Any company that is used to working with Office 365 has already crossed the bridge of linking on-premises assets and data sources to the cloud. This starts with the move of Exchange and email to the cloud. Microsoft has a battery of common tools for managing both on-premises and Azure cloud-based capabilites. These include Microsoft System Center for administrative control and Active Directory for access control and security. In short, if they're working with Office 365 and Sharepoint Online, IT knows how to make a database and others assets accessible on Azure and through Power BI.
TerryB
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TerryB,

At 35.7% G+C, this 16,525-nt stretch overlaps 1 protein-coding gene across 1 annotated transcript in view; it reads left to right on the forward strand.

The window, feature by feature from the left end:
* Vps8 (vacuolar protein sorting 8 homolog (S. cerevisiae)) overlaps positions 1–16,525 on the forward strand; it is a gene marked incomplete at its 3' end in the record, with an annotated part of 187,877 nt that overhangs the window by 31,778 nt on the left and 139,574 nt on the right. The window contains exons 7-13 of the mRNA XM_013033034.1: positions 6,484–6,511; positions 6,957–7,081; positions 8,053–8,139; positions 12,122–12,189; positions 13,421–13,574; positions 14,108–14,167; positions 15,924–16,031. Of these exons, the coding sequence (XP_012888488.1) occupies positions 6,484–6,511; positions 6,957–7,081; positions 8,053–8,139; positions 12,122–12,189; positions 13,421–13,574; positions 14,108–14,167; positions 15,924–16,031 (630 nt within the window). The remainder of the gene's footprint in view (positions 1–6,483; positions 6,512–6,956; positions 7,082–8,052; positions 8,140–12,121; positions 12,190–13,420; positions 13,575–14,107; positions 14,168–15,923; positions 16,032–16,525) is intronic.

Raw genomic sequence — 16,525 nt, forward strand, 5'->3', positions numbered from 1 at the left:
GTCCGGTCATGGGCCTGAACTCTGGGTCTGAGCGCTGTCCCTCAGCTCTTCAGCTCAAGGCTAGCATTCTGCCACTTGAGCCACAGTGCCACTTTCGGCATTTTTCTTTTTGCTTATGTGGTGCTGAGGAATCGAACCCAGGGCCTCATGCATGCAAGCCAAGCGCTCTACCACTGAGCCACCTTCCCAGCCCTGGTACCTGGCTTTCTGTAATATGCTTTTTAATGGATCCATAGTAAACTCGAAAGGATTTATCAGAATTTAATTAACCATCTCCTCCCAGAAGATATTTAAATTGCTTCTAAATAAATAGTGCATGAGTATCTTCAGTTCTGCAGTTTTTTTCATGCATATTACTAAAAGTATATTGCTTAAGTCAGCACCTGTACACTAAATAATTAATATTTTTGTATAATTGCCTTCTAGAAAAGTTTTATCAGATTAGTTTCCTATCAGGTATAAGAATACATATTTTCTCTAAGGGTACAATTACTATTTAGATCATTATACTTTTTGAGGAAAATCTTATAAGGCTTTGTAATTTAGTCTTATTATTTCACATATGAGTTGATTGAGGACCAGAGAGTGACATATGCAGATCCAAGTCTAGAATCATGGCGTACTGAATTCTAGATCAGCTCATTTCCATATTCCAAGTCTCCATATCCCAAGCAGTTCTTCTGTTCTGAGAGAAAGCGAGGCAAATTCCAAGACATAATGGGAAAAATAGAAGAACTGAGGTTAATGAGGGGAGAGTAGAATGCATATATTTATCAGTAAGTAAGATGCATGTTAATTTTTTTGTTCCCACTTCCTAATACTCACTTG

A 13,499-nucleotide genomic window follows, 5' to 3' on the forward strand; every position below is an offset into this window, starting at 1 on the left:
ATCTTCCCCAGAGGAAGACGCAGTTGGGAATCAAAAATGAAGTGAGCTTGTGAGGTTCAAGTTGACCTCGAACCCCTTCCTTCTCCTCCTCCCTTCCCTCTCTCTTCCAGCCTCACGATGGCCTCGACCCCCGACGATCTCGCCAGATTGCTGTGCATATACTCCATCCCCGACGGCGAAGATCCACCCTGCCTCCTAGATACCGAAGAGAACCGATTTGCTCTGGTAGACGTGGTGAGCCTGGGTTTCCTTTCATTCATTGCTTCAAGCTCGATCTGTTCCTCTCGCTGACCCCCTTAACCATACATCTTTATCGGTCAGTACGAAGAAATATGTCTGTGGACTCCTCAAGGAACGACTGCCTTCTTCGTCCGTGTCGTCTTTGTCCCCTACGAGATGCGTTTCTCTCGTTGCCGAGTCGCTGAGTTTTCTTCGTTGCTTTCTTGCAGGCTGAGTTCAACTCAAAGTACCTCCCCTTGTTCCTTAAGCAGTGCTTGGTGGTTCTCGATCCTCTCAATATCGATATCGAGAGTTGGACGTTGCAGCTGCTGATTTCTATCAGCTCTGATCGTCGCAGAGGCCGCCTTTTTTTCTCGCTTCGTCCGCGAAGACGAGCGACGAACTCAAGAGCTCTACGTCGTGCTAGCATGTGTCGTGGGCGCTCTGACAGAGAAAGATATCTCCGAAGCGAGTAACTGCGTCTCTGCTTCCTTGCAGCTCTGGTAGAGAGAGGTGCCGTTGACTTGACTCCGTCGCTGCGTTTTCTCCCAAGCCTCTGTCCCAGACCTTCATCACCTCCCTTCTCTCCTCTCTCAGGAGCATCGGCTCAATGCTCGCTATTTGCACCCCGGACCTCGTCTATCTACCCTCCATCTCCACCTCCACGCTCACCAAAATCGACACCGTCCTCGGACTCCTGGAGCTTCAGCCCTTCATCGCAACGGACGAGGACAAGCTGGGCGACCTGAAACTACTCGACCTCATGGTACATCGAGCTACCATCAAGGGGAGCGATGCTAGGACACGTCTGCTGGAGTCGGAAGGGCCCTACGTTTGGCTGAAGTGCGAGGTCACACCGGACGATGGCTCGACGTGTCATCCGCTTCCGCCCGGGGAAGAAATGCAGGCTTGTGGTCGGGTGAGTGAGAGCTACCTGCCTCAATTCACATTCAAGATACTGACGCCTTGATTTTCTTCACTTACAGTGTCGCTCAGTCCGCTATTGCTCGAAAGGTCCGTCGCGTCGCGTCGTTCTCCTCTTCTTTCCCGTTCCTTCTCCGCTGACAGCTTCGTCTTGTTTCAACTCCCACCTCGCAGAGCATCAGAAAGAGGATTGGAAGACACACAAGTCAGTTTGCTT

User Rank: Ninja
2/10/2014 | 1:42:39 PM
Re: Excel hell in the cloud?
Not sure I completely understand the technical aspects of this. Most Corp databases sit behind a firewall/proxy server. As someone who makes frequent use of Excel as the presentation layer, connecting by ODBC (or something like that) to database, it is going to take some real work to get this to work across a proxy/firewall. And few Corps are willing to open ports/protocols to do stuff like this.

You'd have to create some kind of web service to return the data, and quite possibly put up reverse proxy to use the web service. You would not be fetching this data with simple ODBC connection string like you do internally.
D. Henschen
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D. Henschen,
User Rank: Author
2/10/2014 | 1:27:25 PM
Re: Excel hell in the cloud?